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Common Takes Time To Heal On 'Let Love'

Common's latest album, <em>Let Love,</em><em> </em>tackles love, forgiveness and coping with past trauma.
Claire Harbage and Ryan Kellman
Common's latest album, Let Love, tackles love, forgiveness and coping with past trauma.

Common is no stranger to showing emotion. With more than 20 years in the spotlight, the Chicago-hailing rapper, actor and activist has worn his heart on his sleeve publicly for years and won plenty of accolades for it. Common is one of the few distinguished artists to have won an Emmy, Grammy and Oscar award in the span of his career. (He's just one statue shy of being an "EGOT.") Now, at 47 years old, Common's latest album, Let Love, is all about embracing love in all its forms — the kind that only comes with age and wisdom.

Let Love tackles Common's relationships with himself, his past romantic partners and with his college-aged daughter, Omoye. Looking at these relationships has caused Common to have some personal revelations. On the track "Show Me That You Love" featuring Jill Scott and Samora Pinderhughes, Common recounts pivotal conversations he's had with his daughter where she finally expressed her frustrations with him not being around.

"I think she showed me the first thing is love is an action word," Common says. "As much as I could tell her, 'You know I love you,' the actions have to connect to that."

Common looks at their father-daughter relationship through a new lens since having those tough-but-necessary conversations. "What has happened in progress is that she is open to communicating these things because some of her fear of communication was fear of making me upset," he explains. "Now, she's like I can be exactly who I am and I know my father's gonna love me anyway."

On the track "Fifth Story" featuring Leikeli47, Common spins a tale of infidelity with some soap opera-level theatrics: "She remember goin' up flights smellin' perfume / And seein' blue hair in the bathroom / As Terry mumbled, tellin' his story / She pushed him out the window of the fifth story."

Though Common says the cheating in "Fifth Story" is based on his imagination, he admits he's cheated in past relationships and that going to therapy inspired him to examine patterns in his relationships and behavior he never considered before.

"I grew up thinking therapy was something black people don't do," he explains. "When you knew somebody was going to a therapist you looked at them like, 'Man, something was really wrong with them.' Not knowing there was something wrong with me too."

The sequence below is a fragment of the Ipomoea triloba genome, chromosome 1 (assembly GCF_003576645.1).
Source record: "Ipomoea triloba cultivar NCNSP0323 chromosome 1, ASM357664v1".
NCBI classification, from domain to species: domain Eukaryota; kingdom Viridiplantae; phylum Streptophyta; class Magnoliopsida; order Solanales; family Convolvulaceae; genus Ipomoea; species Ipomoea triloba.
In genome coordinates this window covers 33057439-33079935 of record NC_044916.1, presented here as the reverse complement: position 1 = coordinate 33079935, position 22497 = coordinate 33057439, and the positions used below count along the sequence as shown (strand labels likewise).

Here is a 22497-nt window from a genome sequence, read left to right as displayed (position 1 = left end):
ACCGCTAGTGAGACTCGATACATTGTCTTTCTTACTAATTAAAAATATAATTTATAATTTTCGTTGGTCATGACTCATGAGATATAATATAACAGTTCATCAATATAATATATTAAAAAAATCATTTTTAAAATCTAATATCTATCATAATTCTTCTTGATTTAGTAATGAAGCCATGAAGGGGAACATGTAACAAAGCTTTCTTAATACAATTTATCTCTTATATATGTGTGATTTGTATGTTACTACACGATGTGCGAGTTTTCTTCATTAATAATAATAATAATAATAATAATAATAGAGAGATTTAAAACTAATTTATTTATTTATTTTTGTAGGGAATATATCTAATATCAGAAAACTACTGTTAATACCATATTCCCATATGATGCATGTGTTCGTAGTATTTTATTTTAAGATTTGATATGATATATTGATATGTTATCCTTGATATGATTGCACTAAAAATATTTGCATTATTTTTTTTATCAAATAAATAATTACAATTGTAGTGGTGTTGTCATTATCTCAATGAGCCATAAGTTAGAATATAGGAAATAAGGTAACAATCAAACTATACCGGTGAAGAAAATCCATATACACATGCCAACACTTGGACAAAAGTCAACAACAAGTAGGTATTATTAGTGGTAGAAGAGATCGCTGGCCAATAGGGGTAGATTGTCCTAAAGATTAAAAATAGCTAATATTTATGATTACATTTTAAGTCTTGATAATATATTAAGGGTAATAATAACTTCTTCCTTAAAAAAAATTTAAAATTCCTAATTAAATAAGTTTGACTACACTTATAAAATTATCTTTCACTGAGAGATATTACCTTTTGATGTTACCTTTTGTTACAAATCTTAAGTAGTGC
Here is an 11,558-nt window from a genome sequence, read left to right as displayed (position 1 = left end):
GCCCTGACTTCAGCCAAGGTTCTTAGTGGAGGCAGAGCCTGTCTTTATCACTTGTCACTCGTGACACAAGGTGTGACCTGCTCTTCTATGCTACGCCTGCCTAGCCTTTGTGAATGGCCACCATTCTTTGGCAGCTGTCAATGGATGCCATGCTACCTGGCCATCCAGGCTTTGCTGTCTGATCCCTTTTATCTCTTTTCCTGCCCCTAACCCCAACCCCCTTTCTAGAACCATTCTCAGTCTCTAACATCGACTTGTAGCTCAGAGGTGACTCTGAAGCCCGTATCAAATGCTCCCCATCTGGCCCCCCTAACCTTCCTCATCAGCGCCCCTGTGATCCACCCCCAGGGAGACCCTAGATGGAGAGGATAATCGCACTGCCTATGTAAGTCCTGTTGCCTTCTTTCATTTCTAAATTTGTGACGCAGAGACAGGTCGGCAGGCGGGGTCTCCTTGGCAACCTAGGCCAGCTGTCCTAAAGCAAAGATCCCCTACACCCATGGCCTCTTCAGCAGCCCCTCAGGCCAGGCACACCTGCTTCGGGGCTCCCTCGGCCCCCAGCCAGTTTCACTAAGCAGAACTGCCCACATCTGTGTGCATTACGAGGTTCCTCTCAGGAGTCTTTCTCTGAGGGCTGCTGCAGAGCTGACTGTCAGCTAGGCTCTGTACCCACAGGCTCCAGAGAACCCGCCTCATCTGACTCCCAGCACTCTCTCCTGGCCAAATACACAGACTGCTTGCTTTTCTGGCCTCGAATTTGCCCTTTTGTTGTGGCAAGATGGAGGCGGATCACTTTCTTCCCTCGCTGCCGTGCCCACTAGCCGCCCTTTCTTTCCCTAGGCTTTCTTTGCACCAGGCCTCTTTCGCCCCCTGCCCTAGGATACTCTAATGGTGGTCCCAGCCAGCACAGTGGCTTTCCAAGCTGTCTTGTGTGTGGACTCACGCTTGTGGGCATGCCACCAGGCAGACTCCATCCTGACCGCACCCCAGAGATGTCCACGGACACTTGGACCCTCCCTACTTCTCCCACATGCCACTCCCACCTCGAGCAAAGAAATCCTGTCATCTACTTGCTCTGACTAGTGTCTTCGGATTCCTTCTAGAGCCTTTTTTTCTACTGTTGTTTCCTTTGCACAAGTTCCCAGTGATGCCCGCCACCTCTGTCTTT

"I grew up thinking therapy was something black people don't do," Common says.
Claire Harbage and Ryan Kellman / NPR
"I grew up thinking therapy was something black people don't do," Common says.

Another revelation Common had recently was that he was molested as a child by a family friend. He details uncovering this blocked trauma as an adult in his latest memoir, Let Love Have the Last Word, as well as on the album.

"When I first talked about being molested as a kid, I eventually had to tell my mother ... [I learned] after it happened within our family before. I had no idea," he says. "So, how can we heal it if we don't talk about it? If we don't get help?"

Through all this processing, the rapper realizes that slowing down his pace has helped him heal: "There is moments where you just have to be still. I wasn't still a lot."

Common spoke with NPR's Ailsa Change about the themes of Let Love and what he learned about himself while making it. Hear their conversation at the audio link.

Copyright 2021 NPR. To see more, visit https://www.npr.org.

Ailsa Chang is an award-winning journalist who hosts All Things Considered along with Ari Shapiro, Audie Cornish, and Mary Louise Kelly. She landed in public radio after practicing law for a few years.
Lauren Hodges is an associate producer for All Things Considered. She joined the show in 2018 after seven years in the NPR newsroom as a producer and editor. She doesn't mind that you used her pens, she just likes them a certain way and asks that you put them back the way you found them, thanks. Despite years working on interviews with notable politicians, public figures, and celebrities for NPR, Hodges completely lost her cool when she heard RuPaul's voice and was told to sit quietly in a corner during the rest of the interview. She promises to do better next time.